said extending sidewall having an open area of not more than 50 percent;
said susceptor tray being adapted to accommodate a dough-containing product within said open volume during a storage mode of the susceptor tray; and
said susceptor tray being adapted to provide a cooking surface for the dough-containing product resting upon said susceptor surface during a cooking mode which includes exposure of the susceptor tray to microwave energy.
35. The susceptor tray in accordance with claim 34, wherein said open area comprises up to about 25 percent of the extending sidewall.
36. The susceptor tray in accordance with claim 34, wherein said open area comprises up to about 10 percent of the extending sidewall.
37. The susceptor tray in accordance with claim 34, further including openings through said generally planar portion of the susceptor tray, said openings being adapted to facilitate passage of steam from the dough-containing food product into the open volume.
38. The susceptor tray in accordance with claim 34, wherein said open area is provided by at least one aperture which has an average length that is generally parallel to said susceptor surface and has an average height generally perpendicular to said average length, and said average length is greater than said average height.
39. A susceptor tray in accordance with claim 38, wherein said at least one aperture has a majority of its area below a generally vertical center line of said extending portion of the susceptor tray.
40. A susceptor tray in accordance with claim 34, further including at least one perforated area which provides a removable aperture of said extending sidewall.
Description
FIELD OF THE INVENTION

[0001] The present invention generally relates to improvements in connection with microwaving of dough-containing food products. More particularly, the invention relates to enhancements within the microwaving context which includes the use of a susceptor tray. The invention is particularly well suited for a dough product having a substantial crust volume which is to be subjected to microwave energy in order to cook or otherwise heat the dough so as to render it palatable and ready for serving and consumption.

BACKGROUND OF THE INVENTION

[0002] Food products which require a minimum amount of consumer preparation and are quick to prepare are common items on grocery store shelves, in refrigerated displays or in freezer cases. Included in these are food products which traditionally are served hot or warm and include a heating step during the course of their preparation for consumption. Included in these types of food products are ones which incorporate a substantial volume of dough or batter which is formed into a product having a crusty surface. Such food products include those which are or have bread or crust components. Products of this general type include hot sandwiches, pocket-type food products, wraps, pizzas, dumplings, pies, breads and rolls.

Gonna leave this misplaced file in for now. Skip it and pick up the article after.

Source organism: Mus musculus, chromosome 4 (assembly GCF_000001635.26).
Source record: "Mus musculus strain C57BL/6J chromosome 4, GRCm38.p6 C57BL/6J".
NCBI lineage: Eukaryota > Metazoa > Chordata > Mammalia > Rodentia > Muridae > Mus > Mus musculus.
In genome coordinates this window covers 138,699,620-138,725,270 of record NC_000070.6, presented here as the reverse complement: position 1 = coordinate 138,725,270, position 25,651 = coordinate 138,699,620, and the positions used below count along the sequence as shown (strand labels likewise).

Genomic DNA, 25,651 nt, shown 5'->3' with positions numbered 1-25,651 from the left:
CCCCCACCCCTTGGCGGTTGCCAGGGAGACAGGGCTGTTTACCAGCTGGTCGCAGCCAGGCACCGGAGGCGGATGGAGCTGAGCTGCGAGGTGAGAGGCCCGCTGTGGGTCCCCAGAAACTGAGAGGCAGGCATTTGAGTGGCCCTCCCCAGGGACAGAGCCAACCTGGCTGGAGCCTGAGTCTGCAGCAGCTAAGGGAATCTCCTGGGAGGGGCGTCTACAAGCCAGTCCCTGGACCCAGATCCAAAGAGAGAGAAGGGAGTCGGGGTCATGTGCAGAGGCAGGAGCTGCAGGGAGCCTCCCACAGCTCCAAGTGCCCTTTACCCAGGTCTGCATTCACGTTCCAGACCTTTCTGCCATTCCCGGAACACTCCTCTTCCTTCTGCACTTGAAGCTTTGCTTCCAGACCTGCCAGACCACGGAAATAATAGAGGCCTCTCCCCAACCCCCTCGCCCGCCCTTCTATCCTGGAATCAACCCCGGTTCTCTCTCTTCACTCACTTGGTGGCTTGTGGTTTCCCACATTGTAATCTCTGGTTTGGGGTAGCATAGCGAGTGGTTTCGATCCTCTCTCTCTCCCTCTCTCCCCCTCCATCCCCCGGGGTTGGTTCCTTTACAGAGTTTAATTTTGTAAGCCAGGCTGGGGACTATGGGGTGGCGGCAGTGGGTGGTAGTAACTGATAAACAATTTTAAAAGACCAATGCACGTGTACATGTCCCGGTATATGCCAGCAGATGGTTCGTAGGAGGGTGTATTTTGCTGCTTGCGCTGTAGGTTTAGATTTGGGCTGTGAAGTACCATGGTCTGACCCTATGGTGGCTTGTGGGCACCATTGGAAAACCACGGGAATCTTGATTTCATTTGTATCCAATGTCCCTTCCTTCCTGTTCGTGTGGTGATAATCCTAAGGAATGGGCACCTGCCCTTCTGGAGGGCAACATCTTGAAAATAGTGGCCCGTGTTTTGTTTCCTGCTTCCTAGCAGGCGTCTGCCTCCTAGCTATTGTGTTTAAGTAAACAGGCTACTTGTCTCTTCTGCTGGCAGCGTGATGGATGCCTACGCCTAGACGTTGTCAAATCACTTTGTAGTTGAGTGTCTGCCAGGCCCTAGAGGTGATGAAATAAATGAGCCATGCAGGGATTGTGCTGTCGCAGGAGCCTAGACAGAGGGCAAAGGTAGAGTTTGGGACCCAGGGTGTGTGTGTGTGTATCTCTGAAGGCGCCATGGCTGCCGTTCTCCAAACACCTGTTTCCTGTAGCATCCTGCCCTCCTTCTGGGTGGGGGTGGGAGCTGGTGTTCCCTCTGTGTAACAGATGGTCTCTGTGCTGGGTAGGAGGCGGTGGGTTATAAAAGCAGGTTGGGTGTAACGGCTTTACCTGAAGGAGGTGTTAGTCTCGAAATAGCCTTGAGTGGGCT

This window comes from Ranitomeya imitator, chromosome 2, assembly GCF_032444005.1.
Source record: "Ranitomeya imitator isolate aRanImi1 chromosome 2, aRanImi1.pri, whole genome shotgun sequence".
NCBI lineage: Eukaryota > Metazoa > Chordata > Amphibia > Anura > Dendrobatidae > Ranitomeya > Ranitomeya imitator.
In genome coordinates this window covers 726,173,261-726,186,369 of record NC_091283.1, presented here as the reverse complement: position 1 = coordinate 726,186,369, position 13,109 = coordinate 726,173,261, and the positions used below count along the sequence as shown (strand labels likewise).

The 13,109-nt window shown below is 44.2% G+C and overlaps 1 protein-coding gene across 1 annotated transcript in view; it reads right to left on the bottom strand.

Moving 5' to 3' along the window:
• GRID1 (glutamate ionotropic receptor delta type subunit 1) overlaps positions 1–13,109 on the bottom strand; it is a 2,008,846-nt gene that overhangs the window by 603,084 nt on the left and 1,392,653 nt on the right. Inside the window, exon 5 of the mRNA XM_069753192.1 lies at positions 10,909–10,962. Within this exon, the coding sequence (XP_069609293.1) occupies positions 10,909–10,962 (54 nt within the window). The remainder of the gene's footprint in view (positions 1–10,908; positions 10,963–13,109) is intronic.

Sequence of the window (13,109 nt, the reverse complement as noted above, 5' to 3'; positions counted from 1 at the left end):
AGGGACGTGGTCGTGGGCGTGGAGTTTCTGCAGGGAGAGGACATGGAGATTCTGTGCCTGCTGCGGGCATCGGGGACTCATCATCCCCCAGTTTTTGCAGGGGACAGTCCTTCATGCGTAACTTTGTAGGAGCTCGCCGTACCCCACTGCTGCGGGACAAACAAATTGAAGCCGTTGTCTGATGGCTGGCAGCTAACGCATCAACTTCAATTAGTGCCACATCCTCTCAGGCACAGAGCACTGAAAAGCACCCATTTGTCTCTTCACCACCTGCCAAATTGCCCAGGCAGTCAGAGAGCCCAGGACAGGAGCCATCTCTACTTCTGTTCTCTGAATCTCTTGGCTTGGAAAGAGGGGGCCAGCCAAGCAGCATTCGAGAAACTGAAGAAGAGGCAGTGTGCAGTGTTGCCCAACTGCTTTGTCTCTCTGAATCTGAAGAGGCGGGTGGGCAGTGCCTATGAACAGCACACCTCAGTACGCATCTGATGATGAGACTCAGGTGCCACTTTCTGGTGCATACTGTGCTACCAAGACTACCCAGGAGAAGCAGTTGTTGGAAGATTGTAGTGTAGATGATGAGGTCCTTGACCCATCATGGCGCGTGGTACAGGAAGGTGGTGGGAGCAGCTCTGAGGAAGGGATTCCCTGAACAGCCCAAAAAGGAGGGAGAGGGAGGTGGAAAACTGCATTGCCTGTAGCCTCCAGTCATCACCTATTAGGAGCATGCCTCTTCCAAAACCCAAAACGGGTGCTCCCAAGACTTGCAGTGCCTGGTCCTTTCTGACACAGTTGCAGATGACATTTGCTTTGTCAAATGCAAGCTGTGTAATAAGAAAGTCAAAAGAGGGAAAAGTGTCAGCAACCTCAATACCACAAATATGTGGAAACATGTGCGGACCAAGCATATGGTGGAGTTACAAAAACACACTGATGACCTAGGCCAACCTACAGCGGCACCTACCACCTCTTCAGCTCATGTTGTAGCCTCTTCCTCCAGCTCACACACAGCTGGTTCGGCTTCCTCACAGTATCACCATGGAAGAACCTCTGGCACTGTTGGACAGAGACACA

[0003] A substantial problem which must be addressed in preparing successful dough-containing food products such as those of these types arises when dough or batter products are subjected to microwave energy in order to cook and/or heat the food product. Problems in this general area have been recognized in many forums. Included is patent art such as Ottenberg U.S. Pat. No. 4,463,020, Meraj et al. U.S. Pat. No. 4,761,290, Cochran et al. U.S. Pat. No. 4,885,180, Huang et al. U.S. Pat. No. 5,035,904, King et al. U.S. Pat. No. 6,156,356, Paulucci U.S. Pat. No. 6,168,812 and McPherson et al. U.S. Published Patent Application No. 2002/0064586. Each of these is incorporated hereinto by reference. These references include proposals for formulating the dough or batter in a way that avoids or minimizes various negative impacts which are thought to be caused by the nature of microwave heating.

[0004] For centuries, the dough-making art has been based upon placing the dough to be baked or heated within an area providing primarily conduction heating. Generally, this approach cooks or heats through direct surface heating and drying effects of heated air surrounding the food being prepared. Contrary to these often called “conventional” approaches, applying microwave energy energizes polar and ionic molecules tending to result in heat generation. While the heating effects of such microwave energy depend on many factors, including shape, size, thickness and composition of the food product, there tends to be a heating from the inside out while product surface temperatures remain relatively low due to evaporative cooling and low microwave cavity temperatures. In many situations, this heating is much more rapid along edge areas than it is in central areas of food products having somewhat uniform thickness, such as sheet pizzas. In an effort to achieve uniform cooking, unpalatable characteristics such as toughness and a leathery texture often can develop. Sometimes, these negative texture attributes develop in some areas of the food product but not in others.